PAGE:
Sunday, February 24, 2013

Simon Conway Morris on Chesterton

Who the heck is Simon Conway Morris, I hear you ask? Well, he's a biologist, and a highly respected one. But don't hold that against him, because he's also a Christian and a fan of Chesterton. In fact, he opened his 2005 Boyle Lecture (the Boyle lectures deal with the subject of science and religion) with a Chestertonian quotation:

It was G.K. Chesterton who trenchantly reminded us that, if one was going to preach, then it was more sensible to expend one’s energies on addressing the converted rather than the unconverted. It was the former, after all, that were – and even more so are – in constant danger of missing the point and sliding away from the Faith into some vague sort of syncretistic, gnostic, gobbledegook. Chesterton, as ever, was right and should you think this is just another of his tiresome paradoxes may I urge you to re-read him: his prescience concerning our present situation and, worse, where we are heading is astounding. Yet, it might seem a little odd in a lecture devoted to the ancient and ongoing debate between science and religion to invoke at its onset the name of Chesterton. Well, no, I don’t think so. First, as Stanley Jaki has reminded us, it is over-simplistic to regard Chesterton as anti-science2. What Chesterton regarded with the deepest alarm was not science, but its mis-use.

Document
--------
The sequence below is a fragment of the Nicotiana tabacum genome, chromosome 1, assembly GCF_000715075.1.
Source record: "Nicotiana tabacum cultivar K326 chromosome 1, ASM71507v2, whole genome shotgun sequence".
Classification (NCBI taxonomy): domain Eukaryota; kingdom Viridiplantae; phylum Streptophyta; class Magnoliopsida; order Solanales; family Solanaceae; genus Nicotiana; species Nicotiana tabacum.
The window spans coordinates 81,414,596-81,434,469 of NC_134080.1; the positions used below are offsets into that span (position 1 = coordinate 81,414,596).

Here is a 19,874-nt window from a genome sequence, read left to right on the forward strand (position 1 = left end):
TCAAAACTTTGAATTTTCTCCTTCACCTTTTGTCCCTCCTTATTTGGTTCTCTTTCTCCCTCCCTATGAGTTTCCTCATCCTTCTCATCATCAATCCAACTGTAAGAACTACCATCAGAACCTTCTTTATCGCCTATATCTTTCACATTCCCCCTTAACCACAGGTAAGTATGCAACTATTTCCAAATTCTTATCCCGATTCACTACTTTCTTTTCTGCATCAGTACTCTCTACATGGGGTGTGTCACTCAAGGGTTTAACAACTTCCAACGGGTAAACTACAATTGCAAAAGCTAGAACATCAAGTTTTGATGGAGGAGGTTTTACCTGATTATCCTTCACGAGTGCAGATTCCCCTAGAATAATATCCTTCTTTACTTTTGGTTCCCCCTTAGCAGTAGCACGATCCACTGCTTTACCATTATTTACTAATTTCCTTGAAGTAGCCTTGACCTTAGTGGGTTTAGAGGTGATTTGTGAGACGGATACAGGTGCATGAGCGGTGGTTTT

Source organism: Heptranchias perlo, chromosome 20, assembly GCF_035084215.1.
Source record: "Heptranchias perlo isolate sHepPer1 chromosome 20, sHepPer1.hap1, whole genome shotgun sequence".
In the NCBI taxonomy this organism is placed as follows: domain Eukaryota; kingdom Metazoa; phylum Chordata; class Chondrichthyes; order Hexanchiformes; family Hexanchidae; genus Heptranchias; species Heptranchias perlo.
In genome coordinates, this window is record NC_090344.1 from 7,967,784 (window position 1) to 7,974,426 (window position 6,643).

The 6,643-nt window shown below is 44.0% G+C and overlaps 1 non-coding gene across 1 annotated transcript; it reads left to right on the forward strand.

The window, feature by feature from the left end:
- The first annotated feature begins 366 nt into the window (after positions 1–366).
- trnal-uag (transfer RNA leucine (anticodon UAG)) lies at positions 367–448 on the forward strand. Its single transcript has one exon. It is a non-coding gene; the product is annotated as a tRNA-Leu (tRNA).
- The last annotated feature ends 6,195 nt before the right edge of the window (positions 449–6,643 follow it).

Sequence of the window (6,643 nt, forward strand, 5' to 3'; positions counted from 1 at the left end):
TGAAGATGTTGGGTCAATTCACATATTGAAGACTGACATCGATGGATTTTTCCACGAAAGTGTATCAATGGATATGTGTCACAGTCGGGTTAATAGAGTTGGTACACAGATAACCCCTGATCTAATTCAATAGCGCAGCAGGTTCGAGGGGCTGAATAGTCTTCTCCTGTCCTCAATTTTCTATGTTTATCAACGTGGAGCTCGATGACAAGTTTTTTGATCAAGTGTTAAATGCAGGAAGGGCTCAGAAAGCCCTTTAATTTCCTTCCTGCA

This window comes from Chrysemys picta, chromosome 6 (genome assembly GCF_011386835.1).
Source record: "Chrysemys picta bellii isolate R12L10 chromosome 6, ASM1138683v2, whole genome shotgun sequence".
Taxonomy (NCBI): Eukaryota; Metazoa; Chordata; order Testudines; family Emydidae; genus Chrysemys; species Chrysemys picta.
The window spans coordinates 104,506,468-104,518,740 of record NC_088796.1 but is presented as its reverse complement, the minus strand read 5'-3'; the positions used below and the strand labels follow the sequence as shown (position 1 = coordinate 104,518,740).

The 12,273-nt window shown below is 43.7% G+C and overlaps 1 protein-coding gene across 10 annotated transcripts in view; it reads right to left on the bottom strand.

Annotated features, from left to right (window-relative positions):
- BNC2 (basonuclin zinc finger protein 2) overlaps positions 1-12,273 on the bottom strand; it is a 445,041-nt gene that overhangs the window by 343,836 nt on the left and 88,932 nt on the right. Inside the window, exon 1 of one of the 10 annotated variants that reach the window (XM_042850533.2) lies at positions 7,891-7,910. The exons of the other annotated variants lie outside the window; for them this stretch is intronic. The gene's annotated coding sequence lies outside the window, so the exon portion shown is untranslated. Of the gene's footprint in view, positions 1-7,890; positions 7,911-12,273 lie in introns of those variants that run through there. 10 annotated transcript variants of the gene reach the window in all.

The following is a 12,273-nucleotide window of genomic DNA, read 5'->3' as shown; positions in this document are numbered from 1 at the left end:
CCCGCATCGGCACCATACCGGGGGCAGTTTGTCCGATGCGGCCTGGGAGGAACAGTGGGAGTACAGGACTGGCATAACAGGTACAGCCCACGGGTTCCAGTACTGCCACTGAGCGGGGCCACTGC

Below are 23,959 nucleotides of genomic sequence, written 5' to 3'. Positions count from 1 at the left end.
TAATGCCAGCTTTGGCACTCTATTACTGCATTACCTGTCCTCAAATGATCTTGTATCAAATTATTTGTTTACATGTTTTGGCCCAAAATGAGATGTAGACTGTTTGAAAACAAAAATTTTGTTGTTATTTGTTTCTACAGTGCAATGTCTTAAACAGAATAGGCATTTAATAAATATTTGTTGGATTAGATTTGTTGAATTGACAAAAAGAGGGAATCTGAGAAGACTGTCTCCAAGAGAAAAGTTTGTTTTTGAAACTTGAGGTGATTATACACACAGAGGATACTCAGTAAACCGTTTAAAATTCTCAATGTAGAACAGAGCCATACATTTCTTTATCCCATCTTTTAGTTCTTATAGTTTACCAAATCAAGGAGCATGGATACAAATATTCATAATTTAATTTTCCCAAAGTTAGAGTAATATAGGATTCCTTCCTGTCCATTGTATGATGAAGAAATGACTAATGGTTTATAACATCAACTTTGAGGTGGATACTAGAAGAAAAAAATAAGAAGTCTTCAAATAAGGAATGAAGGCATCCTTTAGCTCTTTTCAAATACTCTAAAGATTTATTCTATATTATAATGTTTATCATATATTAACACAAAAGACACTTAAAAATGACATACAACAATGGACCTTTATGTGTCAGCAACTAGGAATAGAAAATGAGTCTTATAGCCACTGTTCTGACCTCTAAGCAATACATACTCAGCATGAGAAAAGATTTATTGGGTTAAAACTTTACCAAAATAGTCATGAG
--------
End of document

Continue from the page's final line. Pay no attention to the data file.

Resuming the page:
Not only that, but his potted biography for the occasion concludes with the words: "If undisturbed, he can usually be found reading G.K. Chesterton, with a glass of wine nearby." Sounds like my kind of bloke.

Wednesday, February 13, 2013

Sixth Meeting of the GK Chesterton Society of Ireland

The sixth meeting of the GK Chesterton Society of Ireland will take place on the sixteenth of March at twelve o'clock, in our usual location of the Central Catholic Library, 74 Merrion Square, Dublin.

Hope to see you there.

Sunday, February 3, 2013

Hear Chesterton Talk!

This wonderful Youtube video contains clips from four speeeches, including a lengthy recording of a speech he made in Canada at a luncheon honouring Rudyard Kipling. One interesting aspect of this speech is that you can hear Chesterton laughing at his own jokes.

It seems to me that everybody in the 1930's spoke in exactly the same voice, but doubtless that's the same phenomenon as Westerners thinking that all Chinese people look the same.